My daughter is changing jobs from New York to Washington, and living with us temporarily until she finds a home of her own. It isn’t just a joy to have her back home for a while, but she brought two of our young grandsons with her, who are starting school this week and next.
It has been years since we went through the first day of school syndrome with our four children, and to be part of the process again is exciting and fun and I feel young again. We went school clothes and supplies shopping and helped get them registered to schools just down the street from our home.
I had to share this moment with you since it has put a smile on this old farm journalist’s face to hear the sound of cartoons and constantly opening/closing of the refrigerator door again!
Regarding this holiday, it reminds me of the editorial I just completed for the October Our Say in Western Farmer-Stockman.
I talk about the high ag value of the Halloween-New Year’s Day holiday period as the "weekend of the year," which represents a whole lot of purchasing of food, wine, Christmas trees et al for our industry. I wish I had a handle on how much ag makes from the holidays in this nation, and if there are any figures out there, please send them my way.
But back to Labor Day. My life has taken many turns, and for a while I worked in a foundry forging Ford motor blocks for Detroit, as a truck weigh master at a highway company, and sold tires so I am very acquainted with labor unions and the things they brought us back in the ‘50s and ‘60s. Work hours, wages and a few safety regulations negotiated via the unions were to my personal benefit.
But more important, I was exposed to the "working man" as I envision him. He’s the guy in the Sear’s work clothes who carries a lunch bucket with Twinkies and listens to the sound of the factory whistle to start and stop his work day.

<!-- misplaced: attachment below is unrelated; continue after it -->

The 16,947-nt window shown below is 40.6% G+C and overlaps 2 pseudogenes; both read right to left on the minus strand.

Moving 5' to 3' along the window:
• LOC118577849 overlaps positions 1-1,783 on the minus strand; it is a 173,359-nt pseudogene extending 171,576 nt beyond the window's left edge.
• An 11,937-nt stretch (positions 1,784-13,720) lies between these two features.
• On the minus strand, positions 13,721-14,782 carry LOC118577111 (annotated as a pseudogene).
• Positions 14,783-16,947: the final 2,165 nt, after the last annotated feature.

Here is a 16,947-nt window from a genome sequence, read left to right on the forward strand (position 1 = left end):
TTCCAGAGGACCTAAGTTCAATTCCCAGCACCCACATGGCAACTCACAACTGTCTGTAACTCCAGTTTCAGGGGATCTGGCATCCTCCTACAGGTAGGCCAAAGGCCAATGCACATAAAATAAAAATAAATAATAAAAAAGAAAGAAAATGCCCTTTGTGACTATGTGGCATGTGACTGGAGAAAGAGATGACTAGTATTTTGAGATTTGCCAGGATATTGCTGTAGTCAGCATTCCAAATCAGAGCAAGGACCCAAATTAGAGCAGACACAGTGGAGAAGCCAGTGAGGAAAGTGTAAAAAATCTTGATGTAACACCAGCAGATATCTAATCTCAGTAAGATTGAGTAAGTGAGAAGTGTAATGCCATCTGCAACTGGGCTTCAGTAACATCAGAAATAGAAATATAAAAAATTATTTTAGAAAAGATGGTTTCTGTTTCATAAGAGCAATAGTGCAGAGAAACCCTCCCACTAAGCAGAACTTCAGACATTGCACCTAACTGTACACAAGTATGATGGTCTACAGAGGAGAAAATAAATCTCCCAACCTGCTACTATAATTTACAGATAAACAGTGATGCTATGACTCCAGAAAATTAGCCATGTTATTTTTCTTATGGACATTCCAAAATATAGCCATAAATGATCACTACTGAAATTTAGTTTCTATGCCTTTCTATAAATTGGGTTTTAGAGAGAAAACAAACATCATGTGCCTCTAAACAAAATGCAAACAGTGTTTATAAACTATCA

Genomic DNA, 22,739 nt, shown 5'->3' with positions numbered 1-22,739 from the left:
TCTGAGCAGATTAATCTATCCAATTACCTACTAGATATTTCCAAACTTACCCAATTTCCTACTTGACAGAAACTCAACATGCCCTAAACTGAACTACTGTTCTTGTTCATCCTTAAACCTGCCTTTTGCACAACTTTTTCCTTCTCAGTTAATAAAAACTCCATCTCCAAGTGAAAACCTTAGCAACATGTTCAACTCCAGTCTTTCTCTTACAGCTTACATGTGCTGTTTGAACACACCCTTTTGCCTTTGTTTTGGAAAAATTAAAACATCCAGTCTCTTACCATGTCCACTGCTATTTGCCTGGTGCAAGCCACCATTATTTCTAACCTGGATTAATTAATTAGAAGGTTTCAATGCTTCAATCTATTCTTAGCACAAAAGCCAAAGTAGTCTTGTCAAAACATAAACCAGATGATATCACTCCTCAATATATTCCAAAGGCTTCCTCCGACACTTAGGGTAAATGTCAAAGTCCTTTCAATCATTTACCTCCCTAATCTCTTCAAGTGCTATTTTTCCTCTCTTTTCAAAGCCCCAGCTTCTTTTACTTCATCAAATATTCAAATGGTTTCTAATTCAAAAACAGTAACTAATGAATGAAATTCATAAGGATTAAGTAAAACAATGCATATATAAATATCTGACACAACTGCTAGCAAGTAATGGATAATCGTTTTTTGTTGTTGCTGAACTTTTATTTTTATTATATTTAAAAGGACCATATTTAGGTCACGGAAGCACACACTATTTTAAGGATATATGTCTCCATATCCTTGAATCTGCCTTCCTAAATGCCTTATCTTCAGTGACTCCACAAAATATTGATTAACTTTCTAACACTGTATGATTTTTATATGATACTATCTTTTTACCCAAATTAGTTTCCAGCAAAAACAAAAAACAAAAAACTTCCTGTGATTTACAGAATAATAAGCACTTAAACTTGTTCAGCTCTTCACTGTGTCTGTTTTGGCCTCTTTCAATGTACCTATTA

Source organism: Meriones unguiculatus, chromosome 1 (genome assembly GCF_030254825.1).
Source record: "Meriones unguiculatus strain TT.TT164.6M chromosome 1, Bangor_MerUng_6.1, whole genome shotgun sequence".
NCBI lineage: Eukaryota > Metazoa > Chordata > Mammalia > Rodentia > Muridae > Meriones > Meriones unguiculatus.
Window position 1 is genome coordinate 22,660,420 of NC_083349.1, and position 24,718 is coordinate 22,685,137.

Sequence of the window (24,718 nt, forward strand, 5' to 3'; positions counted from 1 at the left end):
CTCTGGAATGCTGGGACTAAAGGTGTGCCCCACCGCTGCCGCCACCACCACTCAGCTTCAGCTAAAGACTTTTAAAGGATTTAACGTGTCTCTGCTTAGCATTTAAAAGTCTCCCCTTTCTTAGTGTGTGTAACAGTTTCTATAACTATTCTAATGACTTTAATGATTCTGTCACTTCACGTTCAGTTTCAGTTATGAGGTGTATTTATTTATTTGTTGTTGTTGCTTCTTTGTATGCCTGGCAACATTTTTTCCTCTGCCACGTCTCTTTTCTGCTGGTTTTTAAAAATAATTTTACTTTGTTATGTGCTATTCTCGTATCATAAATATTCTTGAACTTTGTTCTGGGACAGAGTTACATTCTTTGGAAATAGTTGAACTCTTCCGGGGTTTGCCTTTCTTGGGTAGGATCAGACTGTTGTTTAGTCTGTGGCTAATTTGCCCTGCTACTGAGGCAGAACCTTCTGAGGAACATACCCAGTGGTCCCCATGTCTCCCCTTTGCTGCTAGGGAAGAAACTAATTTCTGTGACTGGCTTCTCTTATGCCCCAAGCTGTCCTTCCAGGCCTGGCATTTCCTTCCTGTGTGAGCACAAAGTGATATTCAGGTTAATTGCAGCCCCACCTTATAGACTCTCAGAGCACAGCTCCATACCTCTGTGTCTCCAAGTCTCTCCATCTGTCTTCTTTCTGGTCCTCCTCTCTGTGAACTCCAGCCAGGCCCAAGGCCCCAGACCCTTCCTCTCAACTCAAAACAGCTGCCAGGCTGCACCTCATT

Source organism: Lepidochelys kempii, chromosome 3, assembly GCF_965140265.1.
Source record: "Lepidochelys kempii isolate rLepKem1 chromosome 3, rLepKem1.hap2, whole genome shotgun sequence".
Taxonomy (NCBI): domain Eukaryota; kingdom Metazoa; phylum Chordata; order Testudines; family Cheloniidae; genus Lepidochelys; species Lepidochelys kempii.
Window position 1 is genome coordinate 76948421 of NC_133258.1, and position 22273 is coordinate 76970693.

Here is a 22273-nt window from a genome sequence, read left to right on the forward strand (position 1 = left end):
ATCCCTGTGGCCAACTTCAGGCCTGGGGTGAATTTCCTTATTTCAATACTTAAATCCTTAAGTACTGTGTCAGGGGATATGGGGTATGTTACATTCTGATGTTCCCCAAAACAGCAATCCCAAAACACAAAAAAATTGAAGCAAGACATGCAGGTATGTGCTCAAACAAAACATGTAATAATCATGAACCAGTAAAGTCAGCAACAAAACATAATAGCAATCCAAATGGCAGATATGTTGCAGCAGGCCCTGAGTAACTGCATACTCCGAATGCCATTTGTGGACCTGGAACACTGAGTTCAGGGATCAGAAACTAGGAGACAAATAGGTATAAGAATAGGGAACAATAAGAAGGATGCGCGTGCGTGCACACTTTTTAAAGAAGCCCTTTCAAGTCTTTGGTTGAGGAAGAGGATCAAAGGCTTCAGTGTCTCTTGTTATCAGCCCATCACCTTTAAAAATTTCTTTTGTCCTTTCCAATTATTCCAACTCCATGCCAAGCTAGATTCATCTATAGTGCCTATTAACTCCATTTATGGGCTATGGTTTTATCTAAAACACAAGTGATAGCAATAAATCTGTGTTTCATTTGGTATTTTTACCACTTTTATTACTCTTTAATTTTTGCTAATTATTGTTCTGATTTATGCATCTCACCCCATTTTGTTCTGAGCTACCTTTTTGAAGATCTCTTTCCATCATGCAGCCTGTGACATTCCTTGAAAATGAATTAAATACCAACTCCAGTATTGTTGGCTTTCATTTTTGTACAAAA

Not many of those around anymore, and that has its sad side. The people I knew where those who believed in working for the dollar, asking no aid, and building a life little brick by brick as their wages increased over the decades.
They were America’s true laborers.
But as the factories and foundries are torn down and computerized production with all its robots replaces the sweating humanity of the assembly line, not all of that is bad to me.
I remember men working under some very difficult conditions back in my foundry days.
Of particular note were the core makers, whose job was straight out of the underworld.
Consider: In the unbearable summer humidity of Michigan, they labored with only a blower of ambient air in the windowless chamber of the core room, where the walls were covered with scores of years of sand mixed with glue, which clung to their half-naked bodies as they moved metal cores under the blower to be filled with the sticky mixture, making the sand cores of engine blocks over which hot steel would be poured later.
When they pulled the blower switch, the hot, stinging sand from the shores of Lake Michigan would not only pack into the core, but escape from the seams to coat the workers with a blast of paste and grit.
I called these guys the subterraneans, because the worked in unearthly conditions along with the wild cats, descendants of felines the company brought in years ago to kill the rats – although the rat population there was large and they were big. Very big.
Today, the foundry and the cores and the rats are gone, razed in the march of time. Gone, too, are those who listened for the steam whistle to blow an end to their day.